Referring now to FIGS. 3 and 4, cable 14 loops around pulley 58 in an inward direction and extends to pulley 64. Pulley 64 also has an outer groove about its circumference to accept and retain cable 14 about pulley 64. Grip rope 104 is rotatably attached to the end of cable 14 adjacent pulley 64. Preferably, the length of cable 14 selected will be just enough to provide for the attachment of grip rope 104 to cable 14 just beyond the periphery of pulley 64 when support 32 is in its lowered or rest position as shown in FIG. 1.

Cable 14 is rigidly attached to carriage 18 by means of anchor sleeve 106 which is attached to the inside of carriage 18. Set screws (not shown) through sleeve 106 are used to rigidly attach cable 14 to anchor sleeve 106. Movement of carriage 18 towards pulley 52 will thereby cause cable 14 to be pulled with carriage 18 thereby lifting support 32. As well, pulling action on grip rope 104 (as for example in the direction of the arrow shown at reference numeral 108 of FIG. 2) will cause carriage 18 to move towards pulley 52 thereby causing cable 14 to lift support 32. In this manner, pushing action on handle grips 94 or pulling action on grip rope 104 will cause lifting force to be applied to support 32. Furthermore simultaneous pushing and pulling force may be applied to lift support 32.

Operation:

The operation of apparatus 10 will now be described with reference to FIGS. 1 and 2. Initially the user rotates arm 16 in a horizontal plane about axis 76 (FIG. 5) to orient arm 16 in an appropriate position about frame 20 while performing the desired exercise or training movements. Optionally a stop mechanism may be employed to temporarilY fix arm 16 in the selected position. The user may then apply pulling force on grip rope 104, or pushing force on handle grips 94 to cause lifting forces to be applied through cable 14 onto support 32. Once sufficient force is applied to overcome the force of gravity on support 32 and weights 12, support 32 will be lifted by cable 14. Alternatively the user may hold grip rope 104 in one hand and hold handle grip 94 in the other hand to apply simultaneous pushing and pulling force to lift support 32. The application of the pushing and pulling force may occur while the user rotates arm 16 about axis 76.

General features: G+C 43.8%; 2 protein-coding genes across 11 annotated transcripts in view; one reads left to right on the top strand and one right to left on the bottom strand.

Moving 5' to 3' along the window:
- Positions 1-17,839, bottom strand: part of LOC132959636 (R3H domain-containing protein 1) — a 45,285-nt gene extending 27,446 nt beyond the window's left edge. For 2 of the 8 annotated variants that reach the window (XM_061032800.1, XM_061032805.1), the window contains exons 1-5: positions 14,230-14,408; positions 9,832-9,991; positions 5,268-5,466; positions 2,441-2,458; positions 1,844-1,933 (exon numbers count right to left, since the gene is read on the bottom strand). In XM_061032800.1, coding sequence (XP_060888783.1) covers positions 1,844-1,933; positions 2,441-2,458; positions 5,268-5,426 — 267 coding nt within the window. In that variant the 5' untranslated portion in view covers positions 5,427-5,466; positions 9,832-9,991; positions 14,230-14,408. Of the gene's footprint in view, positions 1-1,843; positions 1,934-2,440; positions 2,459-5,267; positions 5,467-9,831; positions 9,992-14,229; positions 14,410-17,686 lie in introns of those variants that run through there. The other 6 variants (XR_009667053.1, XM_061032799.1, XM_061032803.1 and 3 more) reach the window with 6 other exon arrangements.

The user may adjust the amount of force required to lift support 32 by adding or subtracting weights from protrusion 38.

Apparatus 10 may be rolled on wheels 110 by tilting frame 20 in the direction of wheels 110 to pivot apparatus 10 about bend 112 to rest apparatus 10 on wheels 110. Pushing or pulling action on frame 20 will then cause apparatus 10 to roll on wheels 110.

As will be apparent to those skilled in the art in the light of the foregoing disclosure, many alterations and modifications are possible in the practice of this invention without departing from the spirit or scope thereof. Accordingly, the scope of the invention is to be construed in accordance with the substance defined by the following claims.

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Referenced by
Citing PatentFiling datePublication dateApplicantTitle
US5147259 *Oct 16, 1990Sep 15, 1992Hutchins Kenneth MAbdominal muscle exercise machine
US5152733 *Jun 5, 1991Oct 6, 1992Douglas William FarenholtzExercise testing and training apparatus
US5194059 *Jan 7, 1992Mar 16, 1993Wu Hong ChiMagnetically controlled exerciser for exercising arms
US5299998 *May 1, 1992Apr 5, 1994Hutchins Kenneth MLinear movement, trunk muscle exercise machine
US5341259 *Oct 22, 1992Aug 23, 1994Quantum CorporationPivoting, dual state magnetic latch for disk file actuator
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US5542895 *Apr 10, 1995Aug 6, 1996Colbo, Jr.; Kenneth G.Movable weight stack device and support frame for multi-station weight-training machine
US5928117 *Oct 11, 1996Jul 27, 1999Vittone; Larry W.Motion-resisting exercise apparatus utilizing concentric frames
US7172535 *Oct 28, 2004Feb 6, 2007Volmar John FUpper back exercise machine and method of use
US8187155 *Oct 28, 2004May 29, 2012Tanren Co., Ltd.Training machine
US20050101451 *Oct 28, 2004May 12, 2005Tanren Co., Ltd.Training machine
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Classifications
U.S. Classification482/138, 482/129, 482/112, 482/903, 482/102, 482/99
International ClassificationA63B21/062
Cooperative ClassificationA63B21/0628, Y10S482/903, A63B69/004
European ClassificationA63B21/062, A63B69/00K
Legal Events
DateCodeEventDescription
Jan 31, 1994FPAYFee payment
Year of fee payment: 4
Feb 17, 1998FPAYFee payment
Year of fee payment: 8
Feb 13, 2002FPAYFee payment
Year of fee payment: 12